First Nation chief on P.E.I. backs basic guaranteed income for Mi'kmaq people

Journal Pioneer

Lennox Island First Nation Chief Darlene Bernard supports basic guaranteed income in P.E.I. as a strong means to help lift many – perhaps all – of her people out of poverty.

Bernard estimates 50 to 55 per cent of the approximately 1,500 Mi’kmaq people in the province live below the poverty line.

She said the process of accessing federal funding is an ongoing frustration because, she believes, Ottawa is "culturally biased'' in how it doles out money.

“If I want something from the federal government and you want something from the federal government, I jump through 100 hoops,’’ she told The Guardian. “You might jump through 10.’’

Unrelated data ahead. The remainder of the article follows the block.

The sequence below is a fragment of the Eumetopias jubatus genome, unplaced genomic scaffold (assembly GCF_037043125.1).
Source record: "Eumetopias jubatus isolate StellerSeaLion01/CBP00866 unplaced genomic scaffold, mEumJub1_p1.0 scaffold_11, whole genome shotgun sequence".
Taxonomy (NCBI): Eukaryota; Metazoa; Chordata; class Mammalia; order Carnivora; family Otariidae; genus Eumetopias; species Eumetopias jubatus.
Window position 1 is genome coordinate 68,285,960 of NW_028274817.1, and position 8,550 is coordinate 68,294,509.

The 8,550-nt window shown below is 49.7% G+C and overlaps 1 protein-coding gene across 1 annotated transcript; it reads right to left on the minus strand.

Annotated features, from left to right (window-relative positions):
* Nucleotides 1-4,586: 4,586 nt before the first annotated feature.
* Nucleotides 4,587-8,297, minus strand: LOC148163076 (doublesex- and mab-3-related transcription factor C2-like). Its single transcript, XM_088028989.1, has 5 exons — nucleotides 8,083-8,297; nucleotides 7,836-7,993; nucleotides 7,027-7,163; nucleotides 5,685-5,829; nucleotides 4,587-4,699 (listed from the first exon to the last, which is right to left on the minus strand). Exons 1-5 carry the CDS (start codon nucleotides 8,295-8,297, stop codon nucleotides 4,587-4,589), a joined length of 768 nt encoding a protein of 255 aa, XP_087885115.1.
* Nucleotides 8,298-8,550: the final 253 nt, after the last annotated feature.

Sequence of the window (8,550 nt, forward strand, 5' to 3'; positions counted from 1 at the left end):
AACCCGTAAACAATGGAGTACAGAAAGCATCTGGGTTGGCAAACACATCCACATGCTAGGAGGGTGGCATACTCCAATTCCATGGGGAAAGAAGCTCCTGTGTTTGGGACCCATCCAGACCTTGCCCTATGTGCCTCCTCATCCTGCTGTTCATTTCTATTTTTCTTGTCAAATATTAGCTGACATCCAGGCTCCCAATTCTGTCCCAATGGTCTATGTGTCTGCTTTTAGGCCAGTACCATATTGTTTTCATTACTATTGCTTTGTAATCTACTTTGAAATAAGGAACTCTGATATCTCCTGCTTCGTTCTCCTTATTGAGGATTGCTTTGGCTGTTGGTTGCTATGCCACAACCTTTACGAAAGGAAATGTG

Bernard feels a guaranteed basic income could eliminate that problem for her people “because it is going to be based on income and not on social assistance and all that kind of stuff.’’

She told the Special Committee on Poverty in P.E.I. Thursday that the Lennox Island First Nation and the Abegweit First Nation should play an active role in developing a pilot.

The committee was created in July 2019 to consult with members of the public and community groups across the province. It is mandated to report back to the legislative assembly this year with recommendations to establish clear definitions and measures of poverty and a living wage in the province and to provide fully costed recommendations regarding the creation of a basic income guaranteed pilot for Prince Edward Island.

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